Sugar output in India may drop to a three-year low next season from a record as dry weather shrivels cane plants in some major growing areas of the country.
Production in India, which vies with Brazil as the world’s top grower, may slide to 28 million to 29 million tons in the year that begins Oct. 1 from 33 million tons this year, said Prakash Naiknavare, managing director of the National Federation of Cooperative Sugar Factories Ltd.
Droughts are withering cane fields in parts of Maharashtra and Karnataka, and the monsoon is delayed, reducing prospects for the coming crop. A lower harvest would trim a record domestic surplus, potentially curtailing exports and supporting global prices. India swings between being a sugar importer and exporter, depending on the size of local output.
“Parts of Maharashtra and Karnataka are reeling under drought, which is adversely affecting cane productivity and sugar recovery,” Naiknavare said in a phone interview on Wednesday. “Production will also depend on this year’s monsoon rains.”
Sugar production in Maharashtra, the country’s second-biggest grower, may slump about 40% to 6.44 million tons in 2019-20 from this year, said Shekhar Gaikwad, Maharashtra’s sugar commissioner. The area under cane, which will be available for crushing next season, will likely drop about 28% to 843,000 hectares (2.08 million acres) from a year earlier, he said.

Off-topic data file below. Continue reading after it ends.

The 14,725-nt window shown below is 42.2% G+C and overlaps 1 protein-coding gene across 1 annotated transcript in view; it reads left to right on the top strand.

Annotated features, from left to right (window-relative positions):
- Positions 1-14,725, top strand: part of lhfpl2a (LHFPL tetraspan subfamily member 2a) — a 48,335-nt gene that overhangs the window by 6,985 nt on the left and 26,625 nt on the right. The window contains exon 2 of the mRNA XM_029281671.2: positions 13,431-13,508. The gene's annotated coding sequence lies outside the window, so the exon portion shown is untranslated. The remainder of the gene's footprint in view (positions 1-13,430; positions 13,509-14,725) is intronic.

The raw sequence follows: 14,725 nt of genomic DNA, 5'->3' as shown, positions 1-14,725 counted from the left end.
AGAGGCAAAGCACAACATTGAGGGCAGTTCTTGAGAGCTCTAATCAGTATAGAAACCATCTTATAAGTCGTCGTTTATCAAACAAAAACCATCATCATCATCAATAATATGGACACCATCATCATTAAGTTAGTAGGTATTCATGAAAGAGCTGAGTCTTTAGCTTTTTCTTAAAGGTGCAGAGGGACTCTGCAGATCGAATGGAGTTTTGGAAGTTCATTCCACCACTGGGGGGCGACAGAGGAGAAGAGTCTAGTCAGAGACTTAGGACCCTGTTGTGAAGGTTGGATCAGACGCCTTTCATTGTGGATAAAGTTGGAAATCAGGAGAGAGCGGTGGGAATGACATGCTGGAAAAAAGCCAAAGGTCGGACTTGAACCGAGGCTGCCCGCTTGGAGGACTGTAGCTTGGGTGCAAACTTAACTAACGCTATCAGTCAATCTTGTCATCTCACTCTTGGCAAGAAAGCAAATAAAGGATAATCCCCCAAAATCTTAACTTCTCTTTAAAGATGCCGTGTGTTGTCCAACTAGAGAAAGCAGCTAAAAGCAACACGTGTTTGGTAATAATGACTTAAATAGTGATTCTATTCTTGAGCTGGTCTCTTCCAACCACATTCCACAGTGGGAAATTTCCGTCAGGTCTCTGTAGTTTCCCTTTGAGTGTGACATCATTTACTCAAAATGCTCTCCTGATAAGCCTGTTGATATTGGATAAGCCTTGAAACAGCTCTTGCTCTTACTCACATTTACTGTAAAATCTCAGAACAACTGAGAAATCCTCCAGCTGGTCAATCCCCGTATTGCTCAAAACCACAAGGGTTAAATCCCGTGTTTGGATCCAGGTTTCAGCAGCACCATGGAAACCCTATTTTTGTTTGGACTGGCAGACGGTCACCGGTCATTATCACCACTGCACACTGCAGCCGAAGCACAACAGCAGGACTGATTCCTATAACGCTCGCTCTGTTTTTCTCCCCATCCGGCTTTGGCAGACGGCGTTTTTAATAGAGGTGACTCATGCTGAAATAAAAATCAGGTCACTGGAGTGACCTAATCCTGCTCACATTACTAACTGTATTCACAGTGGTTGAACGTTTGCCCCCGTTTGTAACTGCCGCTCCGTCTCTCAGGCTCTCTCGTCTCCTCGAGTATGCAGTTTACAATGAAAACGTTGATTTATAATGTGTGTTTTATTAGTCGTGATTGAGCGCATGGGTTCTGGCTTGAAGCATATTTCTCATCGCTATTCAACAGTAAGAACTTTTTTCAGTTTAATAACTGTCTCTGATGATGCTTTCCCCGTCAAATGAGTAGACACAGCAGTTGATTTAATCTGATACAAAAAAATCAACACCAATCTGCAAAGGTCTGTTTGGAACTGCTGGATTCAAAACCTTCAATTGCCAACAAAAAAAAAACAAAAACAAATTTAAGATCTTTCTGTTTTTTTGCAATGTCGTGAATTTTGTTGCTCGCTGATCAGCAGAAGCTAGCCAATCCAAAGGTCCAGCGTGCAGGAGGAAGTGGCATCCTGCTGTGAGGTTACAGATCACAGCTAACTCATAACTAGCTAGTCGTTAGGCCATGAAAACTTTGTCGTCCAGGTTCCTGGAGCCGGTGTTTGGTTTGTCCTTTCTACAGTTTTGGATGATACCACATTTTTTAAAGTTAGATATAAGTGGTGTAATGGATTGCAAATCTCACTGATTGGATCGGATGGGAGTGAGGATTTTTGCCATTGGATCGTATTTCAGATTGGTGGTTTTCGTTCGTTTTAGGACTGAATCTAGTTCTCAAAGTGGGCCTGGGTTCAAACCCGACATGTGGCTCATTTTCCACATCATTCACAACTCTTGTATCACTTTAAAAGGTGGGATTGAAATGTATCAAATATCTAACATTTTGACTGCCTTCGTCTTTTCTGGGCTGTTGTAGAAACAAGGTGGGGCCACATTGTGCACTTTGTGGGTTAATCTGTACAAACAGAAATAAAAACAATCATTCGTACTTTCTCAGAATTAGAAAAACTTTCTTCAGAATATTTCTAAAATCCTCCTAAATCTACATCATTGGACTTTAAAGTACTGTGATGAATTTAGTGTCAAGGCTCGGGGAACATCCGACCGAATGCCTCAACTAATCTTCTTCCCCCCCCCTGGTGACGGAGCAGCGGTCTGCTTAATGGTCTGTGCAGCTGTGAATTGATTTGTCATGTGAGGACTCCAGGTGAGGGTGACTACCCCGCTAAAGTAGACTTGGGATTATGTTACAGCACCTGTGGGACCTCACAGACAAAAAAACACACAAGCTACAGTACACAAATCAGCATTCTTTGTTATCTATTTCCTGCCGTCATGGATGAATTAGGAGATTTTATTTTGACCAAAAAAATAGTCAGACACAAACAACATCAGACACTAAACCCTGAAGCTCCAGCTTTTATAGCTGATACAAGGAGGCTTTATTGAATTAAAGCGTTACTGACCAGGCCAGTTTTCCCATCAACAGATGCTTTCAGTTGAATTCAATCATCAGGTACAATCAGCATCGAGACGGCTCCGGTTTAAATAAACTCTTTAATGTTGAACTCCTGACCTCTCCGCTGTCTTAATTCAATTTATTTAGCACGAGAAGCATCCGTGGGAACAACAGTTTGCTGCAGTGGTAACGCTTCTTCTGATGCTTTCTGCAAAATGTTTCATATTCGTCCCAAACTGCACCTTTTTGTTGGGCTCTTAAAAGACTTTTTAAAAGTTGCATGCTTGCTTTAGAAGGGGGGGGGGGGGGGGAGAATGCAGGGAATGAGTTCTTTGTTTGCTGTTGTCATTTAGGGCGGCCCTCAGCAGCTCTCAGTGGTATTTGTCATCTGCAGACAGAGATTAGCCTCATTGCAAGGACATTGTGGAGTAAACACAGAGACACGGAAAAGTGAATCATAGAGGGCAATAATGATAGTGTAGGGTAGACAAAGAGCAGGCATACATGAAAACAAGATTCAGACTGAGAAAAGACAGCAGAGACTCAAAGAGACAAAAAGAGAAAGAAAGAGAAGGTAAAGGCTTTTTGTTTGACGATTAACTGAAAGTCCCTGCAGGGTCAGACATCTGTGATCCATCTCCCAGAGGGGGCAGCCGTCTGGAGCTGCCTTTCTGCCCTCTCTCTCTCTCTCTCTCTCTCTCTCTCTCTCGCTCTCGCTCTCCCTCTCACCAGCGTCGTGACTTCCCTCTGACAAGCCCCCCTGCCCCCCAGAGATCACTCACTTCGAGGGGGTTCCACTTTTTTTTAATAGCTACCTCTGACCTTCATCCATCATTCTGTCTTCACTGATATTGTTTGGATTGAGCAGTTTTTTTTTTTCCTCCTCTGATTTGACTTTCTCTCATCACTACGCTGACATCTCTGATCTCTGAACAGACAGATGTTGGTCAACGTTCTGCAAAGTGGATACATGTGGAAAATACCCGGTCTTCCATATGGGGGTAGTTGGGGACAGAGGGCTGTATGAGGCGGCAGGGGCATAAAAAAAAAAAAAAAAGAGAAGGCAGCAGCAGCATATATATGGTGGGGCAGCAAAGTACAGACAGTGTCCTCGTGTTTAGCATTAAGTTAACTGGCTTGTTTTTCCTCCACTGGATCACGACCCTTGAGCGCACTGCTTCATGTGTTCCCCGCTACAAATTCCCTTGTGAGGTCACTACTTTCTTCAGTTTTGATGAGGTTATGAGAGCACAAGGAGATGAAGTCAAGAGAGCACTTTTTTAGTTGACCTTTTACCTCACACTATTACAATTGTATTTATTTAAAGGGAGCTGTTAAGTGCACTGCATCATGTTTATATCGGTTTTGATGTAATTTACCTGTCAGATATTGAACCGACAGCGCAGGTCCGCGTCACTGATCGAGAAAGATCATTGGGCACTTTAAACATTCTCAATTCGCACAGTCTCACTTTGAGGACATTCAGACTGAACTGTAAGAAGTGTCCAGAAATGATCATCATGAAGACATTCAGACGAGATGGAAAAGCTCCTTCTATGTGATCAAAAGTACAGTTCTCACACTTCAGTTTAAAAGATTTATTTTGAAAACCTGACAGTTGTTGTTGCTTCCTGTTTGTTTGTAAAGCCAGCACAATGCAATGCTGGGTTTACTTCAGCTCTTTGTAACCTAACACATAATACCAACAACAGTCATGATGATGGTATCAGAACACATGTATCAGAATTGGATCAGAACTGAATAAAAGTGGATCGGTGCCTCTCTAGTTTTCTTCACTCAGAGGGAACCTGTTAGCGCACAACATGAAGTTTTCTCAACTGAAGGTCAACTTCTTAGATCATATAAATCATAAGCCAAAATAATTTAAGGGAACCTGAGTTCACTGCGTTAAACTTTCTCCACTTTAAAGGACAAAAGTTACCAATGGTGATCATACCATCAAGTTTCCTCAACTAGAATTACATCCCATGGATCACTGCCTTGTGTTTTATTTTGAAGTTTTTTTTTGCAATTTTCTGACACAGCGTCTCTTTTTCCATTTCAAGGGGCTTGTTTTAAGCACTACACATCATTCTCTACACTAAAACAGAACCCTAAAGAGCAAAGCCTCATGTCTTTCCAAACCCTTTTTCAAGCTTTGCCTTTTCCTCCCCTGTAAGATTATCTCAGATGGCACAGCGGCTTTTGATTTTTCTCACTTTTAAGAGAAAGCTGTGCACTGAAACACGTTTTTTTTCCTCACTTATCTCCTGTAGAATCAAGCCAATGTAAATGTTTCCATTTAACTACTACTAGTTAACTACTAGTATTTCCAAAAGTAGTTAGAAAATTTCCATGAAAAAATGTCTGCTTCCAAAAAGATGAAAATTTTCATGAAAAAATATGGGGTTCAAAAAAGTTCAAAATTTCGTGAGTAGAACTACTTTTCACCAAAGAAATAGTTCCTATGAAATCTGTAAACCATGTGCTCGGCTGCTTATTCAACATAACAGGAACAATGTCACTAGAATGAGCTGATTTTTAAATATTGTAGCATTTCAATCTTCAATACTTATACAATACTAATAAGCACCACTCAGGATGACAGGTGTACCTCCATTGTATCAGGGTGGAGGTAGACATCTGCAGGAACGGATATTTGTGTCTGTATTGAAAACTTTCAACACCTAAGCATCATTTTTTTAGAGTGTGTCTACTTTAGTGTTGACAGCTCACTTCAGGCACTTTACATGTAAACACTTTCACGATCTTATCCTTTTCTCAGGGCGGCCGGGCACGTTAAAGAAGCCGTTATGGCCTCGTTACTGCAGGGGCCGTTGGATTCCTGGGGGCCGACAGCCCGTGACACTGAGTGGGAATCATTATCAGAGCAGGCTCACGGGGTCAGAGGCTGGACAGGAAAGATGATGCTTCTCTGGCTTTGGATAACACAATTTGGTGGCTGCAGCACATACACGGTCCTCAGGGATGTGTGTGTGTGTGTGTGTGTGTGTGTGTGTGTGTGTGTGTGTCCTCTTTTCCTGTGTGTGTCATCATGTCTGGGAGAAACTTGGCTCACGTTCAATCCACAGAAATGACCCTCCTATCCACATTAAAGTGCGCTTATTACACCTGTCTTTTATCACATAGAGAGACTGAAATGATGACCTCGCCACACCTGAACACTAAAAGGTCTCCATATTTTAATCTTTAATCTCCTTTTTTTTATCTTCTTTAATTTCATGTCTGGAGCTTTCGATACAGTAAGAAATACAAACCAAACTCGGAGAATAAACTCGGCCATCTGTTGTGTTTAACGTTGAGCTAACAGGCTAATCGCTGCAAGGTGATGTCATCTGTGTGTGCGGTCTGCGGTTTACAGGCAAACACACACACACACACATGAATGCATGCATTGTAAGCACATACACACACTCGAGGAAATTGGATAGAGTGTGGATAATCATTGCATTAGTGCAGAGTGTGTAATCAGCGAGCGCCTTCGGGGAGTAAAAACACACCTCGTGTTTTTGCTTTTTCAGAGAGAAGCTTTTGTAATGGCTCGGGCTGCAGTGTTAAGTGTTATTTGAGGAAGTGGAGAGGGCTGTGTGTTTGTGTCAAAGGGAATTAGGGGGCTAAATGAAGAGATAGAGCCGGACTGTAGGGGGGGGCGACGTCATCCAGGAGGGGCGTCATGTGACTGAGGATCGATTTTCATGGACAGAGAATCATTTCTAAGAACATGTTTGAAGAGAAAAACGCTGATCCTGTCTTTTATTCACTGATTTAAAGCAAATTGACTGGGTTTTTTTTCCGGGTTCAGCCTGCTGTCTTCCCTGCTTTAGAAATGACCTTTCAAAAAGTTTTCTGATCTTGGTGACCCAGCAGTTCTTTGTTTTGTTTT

Sugar cane plants in a large part of Maharashtra have dried up, Gaikwad said. Many farmers are selling their cane to fodder buyers as they are currently fetching better prices than a sugar mill offers, he added. Farmers need to keep irrigating the crop for the next 6 to 8 months, but they are not certain about the monsoon’s performance this year, Gaikwad said.
The southwest monsoon, which waters more than half of India’s farmland, arrived on the southern coast more than a week later than normal, according to the weather office. The monsoon, which typically reaches Karnataka by June 5 and Maharashtra by June 10, is also delayed in the two states.
“The standing crops, such as sugar cane, need immediate watering and farmers need to arrange for irrigation because of the delay in monsoon rains,” said K.K. Singh, head of Agromet division of the India Meteorological Department.